Eddie "Playboy" Taylor was born in Benoit, Mississippi, where he went hungry and felt the pain of desire that he would ultimately transmute into guitar licks. In 1949, after WWII ended, he carried his Mississippi Delta-style guitar-playing to the bright lights and big sounds of Chicago.
Taylor grew in prominence, eventually accompanying such seminal blues figures as John Lee Hooker, Sam Lay and Big John Wrencher. Chicago's world-famous blues identity is made from the DNA of southern expats such as Taylor, whose son Larry — a Lawndale resident and lifelong West Sider — would eventually become a noted bluesman in his own right.
The story of the Taylors is one that hasn't been told nearly enough, says veteran director Darryl Pitts. That's partly why he's currently campaigning to bring the Taylor's lives to film. The movie-in-progress is called "The Rhythm and the Blues" and it's loosely based on Larry Taylor's autobiography, "Stepson of the Blues."
"The film is really important because it deals with a music form that has really been forgotten in Chicago," said Pitts. "We've had everyone from Thomas Dorsey, Sam Cooke, Lou Rawls and even R-Kelly."
"I grew up in Chicago on the South Side," said Pitts. "I remember when my parents played the Blues. I always thought, 'Now everybody's going to get drunk and loud.' My opinion of the Blues was very small at that point."
That was before he purchased his first song on an eight-track cartridge — BB King's "Never Make a Move Too Soon."
"It was a song about a man whose woman had left him with everything from a bill to an apartment that wasn't paid for," said Pitts. "I didn't realize that this was what the Blues is—the Blues is about frustration, about love, about pain. It's about all of those things."
The South Side native's most recent production is the documentary "Reel Black Love," which "discusses Black Love on the screen from the perspective of over 60 actors/directors/producers," according to the film's website. In February, Pitts screened the documentary at Austin Town Hall, 5610 West Lake Street.
Screenwriter Bonni McKeown wrote the script for the movie. She also co-wrote Taylor's autobiography on which the script is based. McKeown said she's confident the film will be shot in Chicago "if the political climate is favorable." She also noted that the crew has been invited to shoot in Mississippi as well.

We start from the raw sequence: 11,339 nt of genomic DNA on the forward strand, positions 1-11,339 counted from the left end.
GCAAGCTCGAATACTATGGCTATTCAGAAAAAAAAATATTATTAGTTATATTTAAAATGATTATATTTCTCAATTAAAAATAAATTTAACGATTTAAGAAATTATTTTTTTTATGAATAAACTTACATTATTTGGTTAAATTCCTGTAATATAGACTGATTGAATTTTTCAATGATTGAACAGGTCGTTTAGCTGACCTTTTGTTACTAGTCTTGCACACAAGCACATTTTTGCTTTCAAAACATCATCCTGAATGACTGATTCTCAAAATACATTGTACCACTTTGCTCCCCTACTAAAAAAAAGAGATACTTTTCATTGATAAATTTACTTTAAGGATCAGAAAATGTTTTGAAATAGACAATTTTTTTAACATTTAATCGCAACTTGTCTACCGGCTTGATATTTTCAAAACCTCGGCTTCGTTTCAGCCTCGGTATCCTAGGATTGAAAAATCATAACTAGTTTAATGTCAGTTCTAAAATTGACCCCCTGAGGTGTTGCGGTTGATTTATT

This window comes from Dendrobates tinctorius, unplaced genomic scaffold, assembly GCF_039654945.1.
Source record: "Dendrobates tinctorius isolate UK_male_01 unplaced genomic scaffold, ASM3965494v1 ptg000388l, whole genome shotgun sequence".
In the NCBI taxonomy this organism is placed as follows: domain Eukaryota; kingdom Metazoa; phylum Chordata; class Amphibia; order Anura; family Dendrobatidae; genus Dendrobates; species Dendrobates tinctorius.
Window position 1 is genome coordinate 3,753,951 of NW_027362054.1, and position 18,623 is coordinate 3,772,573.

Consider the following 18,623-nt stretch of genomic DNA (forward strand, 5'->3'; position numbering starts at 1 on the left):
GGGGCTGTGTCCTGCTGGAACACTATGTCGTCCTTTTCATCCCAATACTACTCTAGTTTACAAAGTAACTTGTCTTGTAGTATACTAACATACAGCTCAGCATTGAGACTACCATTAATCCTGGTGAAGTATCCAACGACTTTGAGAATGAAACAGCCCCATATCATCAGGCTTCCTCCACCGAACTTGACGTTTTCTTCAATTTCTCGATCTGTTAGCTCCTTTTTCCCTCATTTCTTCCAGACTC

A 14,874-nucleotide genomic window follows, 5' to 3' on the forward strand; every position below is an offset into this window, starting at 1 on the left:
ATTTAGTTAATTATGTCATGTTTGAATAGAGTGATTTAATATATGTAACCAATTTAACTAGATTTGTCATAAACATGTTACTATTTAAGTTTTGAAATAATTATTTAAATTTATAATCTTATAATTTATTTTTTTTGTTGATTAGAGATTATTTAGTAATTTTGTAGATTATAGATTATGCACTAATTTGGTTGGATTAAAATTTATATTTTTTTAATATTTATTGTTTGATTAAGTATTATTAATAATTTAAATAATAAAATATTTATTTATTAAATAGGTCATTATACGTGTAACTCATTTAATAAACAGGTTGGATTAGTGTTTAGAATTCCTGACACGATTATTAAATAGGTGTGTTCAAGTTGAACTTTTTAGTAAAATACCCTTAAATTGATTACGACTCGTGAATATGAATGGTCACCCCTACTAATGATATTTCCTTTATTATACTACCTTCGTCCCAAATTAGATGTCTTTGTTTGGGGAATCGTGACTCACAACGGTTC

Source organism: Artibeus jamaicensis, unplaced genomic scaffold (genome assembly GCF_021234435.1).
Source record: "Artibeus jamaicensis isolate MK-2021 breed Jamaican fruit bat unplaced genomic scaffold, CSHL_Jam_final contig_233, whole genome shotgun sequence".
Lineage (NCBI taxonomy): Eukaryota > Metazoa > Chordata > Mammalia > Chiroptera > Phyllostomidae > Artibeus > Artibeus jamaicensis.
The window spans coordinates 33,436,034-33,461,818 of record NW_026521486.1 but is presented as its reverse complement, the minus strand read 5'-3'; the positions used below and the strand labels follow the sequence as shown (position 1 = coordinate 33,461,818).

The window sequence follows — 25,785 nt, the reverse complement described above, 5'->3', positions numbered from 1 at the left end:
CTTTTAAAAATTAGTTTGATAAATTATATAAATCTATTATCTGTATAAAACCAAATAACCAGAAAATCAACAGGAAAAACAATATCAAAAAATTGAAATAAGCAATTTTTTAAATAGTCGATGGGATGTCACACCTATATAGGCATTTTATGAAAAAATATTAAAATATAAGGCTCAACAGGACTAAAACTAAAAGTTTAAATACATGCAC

"Darryl and I have been working on this for two years just trying to get it organized," McKeown said. "There's so much that goes into the front-end of a movie and now we've got actors attached and people who say they'll be in it if we can get the money. So, now the next step is to iron out all the kinks and get the money," she said, adding that she hopes the production process begins within the next year or so.
McKeown noted that they're currently looking to individual investors and sponsors to finance the project. A press event for the film in early March attracted the likes of local music icon and entrepreneur George Daniels and comedian George Wilborn. McKeown hopes that the film also appeals to companies looking for product placement for brands that date back to the 1960s and 1970s.
The challenge of funding a film like this may require as much creativity as actually producing its artistic content. McKeown said there are only so many investors who can take on the risk of independent filmmaking.
"The problem with investing in films is we have to hang on to the money for a couple of years," said McKeown "It's not liquid. There are only a certain amount of investors who are eligible to invest."
That same risk and contingency, however, doesn't apply to sponsors, who are basically purchasing advertising and public relations, she said.
But what this incipient film — as an investment product — may lack in certainty, it makes up for in promise. And the biggest promise of the film may be that of its star, actor Leon Robinson, who has agreed to portray Larry Taylor.
Robinson may be preternaturally suited for the role. For one, he bears a striking resemblance to Taylor. He's also a character actor who doesn't so much depict the personalities he portrays as he becomes them.
His portrayals of other iconic black musical figures, such as David Ruffin in "The Temptations," Jackie Wilson in "Mr. Rock 'n' Roll" and Little Richard in the self-titled NBC biopic, has earned him something of a cult status in the black entertainment imagination. He's also the lead vocalist and songwriter for his own band, Leon and the Peoples.
"Most people yell the names of my characters when they see me, not my real name," Robinson said during the March press event for the film. "I love it. That's how I want to be known. I want to be known by my characters."
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